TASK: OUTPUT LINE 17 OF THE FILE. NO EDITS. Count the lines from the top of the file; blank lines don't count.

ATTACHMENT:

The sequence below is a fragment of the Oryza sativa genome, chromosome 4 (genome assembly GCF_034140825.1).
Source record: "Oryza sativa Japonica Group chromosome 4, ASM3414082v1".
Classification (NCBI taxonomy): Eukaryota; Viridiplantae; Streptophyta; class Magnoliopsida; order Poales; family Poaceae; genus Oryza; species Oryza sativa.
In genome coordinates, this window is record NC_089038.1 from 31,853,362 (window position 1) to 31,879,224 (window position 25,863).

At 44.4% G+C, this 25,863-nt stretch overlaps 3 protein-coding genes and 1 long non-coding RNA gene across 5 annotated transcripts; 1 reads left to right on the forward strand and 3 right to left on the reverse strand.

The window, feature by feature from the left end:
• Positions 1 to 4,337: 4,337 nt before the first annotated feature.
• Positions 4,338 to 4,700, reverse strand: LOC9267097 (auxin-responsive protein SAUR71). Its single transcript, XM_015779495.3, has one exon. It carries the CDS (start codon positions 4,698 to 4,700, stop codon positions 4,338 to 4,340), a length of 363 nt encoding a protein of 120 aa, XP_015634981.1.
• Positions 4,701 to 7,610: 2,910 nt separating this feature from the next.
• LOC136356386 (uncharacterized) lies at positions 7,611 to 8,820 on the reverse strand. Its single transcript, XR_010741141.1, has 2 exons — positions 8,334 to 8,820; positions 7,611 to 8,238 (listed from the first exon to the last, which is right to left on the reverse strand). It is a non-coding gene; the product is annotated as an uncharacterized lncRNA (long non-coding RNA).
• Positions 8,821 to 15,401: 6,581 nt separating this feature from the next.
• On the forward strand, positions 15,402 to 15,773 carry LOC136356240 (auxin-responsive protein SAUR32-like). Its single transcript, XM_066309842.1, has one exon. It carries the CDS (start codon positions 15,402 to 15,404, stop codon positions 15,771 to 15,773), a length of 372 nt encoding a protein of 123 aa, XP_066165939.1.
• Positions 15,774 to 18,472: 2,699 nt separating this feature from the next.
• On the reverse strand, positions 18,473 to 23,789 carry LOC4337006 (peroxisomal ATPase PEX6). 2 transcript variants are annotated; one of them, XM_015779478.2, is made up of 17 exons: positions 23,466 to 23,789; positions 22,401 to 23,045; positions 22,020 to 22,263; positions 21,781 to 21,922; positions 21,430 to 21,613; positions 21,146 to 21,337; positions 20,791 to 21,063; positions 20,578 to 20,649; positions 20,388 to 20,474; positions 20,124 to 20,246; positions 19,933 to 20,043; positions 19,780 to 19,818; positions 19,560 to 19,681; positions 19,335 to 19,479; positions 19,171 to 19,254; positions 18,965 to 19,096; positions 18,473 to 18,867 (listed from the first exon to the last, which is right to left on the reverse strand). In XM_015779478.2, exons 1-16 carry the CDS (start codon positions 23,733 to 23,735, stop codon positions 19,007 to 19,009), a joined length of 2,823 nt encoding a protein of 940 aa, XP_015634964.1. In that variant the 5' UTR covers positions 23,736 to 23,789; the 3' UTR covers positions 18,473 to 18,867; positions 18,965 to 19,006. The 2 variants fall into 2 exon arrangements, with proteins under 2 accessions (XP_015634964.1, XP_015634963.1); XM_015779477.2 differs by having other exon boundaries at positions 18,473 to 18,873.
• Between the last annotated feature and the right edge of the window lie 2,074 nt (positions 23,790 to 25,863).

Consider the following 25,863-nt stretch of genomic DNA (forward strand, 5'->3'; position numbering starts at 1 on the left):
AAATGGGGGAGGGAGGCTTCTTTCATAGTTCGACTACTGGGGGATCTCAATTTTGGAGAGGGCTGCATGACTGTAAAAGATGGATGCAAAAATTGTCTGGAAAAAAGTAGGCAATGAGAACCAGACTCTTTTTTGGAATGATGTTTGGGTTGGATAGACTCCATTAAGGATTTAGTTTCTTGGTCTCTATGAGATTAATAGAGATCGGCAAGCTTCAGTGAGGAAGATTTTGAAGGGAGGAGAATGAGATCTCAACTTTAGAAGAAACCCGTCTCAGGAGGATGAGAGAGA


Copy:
AAATGGGGGAGGGAGGCTTCTTTCATAGTTCGACTACTGGGGGATCTCAATTTTGGAGAGGGCTGCATGACTGTAAAAGATGGATGCAAAAATTGTCTGGAAAAAAGTAGGCAATGAGAACCAGACTCTTTTTTGGAATGATGTTTGGGTTGGATAGACTCCATTAAGGATTTAGTTTCTTGGTCTCTATGAGATTAATAGAGATCGGCAAGCTTCAGTGAGGAAGATTTTGAAGGGAGGAGAATGAGATCTCAACTTTAGAAGAAACCCGTCTCAGGAGGATGAGAGAGA